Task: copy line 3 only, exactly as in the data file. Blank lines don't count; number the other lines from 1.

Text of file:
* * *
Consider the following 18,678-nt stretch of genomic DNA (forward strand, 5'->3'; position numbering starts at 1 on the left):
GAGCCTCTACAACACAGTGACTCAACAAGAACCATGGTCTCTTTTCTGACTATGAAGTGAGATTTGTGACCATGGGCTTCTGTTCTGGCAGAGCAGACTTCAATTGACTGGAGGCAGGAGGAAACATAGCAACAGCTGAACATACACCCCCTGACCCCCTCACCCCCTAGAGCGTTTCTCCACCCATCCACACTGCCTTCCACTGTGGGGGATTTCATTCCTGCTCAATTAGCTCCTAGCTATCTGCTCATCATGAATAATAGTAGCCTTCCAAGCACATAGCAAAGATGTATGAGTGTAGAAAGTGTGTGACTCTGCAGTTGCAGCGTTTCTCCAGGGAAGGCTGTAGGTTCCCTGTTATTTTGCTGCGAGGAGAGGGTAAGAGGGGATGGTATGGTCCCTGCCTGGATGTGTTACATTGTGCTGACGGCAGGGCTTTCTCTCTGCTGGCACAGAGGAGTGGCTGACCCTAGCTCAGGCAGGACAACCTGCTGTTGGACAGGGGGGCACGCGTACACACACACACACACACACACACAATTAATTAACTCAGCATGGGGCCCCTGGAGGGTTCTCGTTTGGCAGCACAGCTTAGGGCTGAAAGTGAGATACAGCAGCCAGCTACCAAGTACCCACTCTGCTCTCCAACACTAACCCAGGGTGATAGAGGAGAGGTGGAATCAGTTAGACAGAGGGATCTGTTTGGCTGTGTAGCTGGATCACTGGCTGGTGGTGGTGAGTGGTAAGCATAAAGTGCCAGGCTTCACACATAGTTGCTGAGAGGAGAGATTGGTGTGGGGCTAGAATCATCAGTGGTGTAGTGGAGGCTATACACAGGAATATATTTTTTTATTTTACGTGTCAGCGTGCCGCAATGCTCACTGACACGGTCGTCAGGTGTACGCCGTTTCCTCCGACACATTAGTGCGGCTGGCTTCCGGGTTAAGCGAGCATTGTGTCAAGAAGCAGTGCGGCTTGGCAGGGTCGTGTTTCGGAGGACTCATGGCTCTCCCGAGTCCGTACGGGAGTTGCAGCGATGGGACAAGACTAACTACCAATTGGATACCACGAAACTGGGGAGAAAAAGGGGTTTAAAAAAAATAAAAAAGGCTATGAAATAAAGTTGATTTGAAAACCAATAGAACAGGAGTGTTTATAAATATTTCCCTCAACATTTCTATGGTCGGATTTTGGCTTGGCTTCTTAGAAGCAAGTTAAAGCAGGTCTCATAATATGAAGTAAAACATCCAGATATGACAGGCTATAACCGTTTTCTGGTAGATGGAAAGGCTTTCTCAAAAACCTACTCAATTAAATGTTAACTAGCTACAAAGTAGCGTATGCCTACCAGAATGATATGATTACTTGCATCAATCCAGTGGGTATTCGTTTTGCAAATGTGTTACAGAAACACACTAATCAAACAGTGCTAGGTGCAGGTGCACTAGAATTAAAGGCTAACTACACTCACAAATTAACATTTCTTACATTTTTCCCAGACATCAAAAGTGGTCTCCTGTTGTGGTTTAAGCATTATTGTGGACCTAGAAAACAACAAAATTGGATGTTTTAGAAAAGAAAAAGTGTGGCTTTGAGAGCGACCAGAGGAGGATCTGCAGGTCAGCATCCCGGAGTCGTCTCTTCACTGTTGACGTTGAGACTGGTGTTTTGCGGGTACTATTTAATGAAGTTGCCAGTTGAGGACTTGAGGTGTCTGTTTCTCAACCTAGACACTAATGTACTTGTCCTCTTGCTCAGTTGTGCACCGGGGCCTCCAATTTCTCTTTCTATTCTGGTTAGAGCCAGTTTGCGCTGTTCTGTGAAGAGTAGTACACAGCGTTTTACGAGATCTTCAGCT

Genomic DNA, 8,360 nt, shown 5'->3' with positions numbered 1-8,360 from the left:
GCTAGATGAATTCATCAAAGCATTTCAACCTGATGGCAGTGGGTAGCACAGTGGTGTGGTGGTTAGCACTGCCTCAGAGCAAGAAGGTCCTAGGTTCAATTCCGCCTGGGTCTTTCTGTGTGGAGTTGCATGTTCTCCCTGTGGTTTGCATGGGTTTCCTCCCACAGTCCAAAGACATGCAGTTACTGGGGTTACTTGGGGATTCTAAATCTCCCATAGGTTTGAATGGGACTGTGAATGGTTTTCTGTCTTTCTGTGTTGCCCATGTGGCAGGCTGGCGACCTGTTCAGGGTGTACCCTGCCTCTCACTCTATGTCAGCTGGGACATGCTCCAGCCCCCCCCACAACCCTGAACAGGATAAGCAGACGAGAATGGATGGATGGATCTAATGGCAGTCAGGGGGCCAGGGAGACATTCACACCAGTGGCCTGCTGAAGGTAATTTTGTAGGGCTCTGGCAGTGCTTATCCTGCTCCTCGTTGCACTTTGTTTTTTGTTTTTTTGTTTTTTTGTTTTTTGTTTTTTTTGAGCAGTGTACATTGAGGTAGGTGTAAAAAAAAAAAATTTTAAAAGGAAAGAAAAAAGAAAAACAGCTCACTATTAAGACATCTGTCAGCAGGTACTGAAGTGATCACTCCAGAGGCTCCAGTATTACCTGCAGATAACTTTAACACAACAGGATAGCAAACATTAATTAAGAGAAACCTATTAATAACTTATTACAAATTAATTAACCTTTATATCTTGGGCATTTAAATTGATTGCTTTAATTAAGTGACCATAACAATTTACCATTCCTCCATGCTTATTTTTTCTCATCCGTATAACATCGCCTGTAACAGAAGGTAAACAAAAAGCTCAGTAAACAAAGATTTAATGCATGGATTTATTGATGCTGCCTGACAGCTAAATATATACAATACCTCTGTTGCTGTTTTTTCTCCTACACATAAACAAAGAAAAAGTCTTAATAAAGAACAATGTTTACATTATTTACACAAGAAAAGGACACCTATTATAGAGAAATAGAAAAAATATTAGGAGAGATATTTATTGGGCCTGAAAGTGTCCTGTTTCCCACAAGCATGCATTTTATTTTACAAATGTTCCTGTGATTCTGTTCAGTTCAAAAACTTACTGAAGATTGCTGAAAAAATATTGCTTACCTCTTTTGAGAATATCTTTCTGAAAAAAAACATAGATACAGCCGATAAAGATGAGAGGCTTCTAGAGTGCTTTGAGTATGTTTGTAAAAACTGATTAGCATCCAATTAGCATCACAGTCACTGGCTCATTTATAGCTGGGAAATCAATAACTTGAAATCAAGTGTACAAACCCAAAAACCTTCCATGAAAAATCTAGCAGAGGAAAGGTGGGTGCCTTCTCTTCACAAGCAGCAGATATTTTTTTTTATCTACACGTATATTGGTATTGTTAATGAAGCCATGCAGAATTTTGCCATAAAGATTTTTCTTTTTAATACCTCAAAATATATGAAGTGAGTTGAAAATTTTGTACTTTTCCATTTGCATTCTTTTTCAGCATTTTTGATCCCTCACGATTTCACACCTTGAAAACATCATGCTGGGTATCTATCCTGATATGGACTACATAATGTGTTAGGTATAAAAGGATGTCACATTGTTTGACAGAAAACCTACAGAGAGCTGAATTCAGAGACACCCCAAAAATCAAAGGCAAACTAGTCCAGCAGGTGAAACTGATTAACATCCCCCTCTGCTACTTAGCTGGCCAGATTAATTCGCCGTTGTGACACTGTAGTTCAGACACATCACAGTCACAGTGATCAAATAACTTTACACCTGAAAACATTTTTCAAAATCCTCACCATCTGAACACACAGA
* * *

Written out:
Genomic DNA, 8,360 nt, shown 5'->3' with positions numbered 1-8,360 from the left: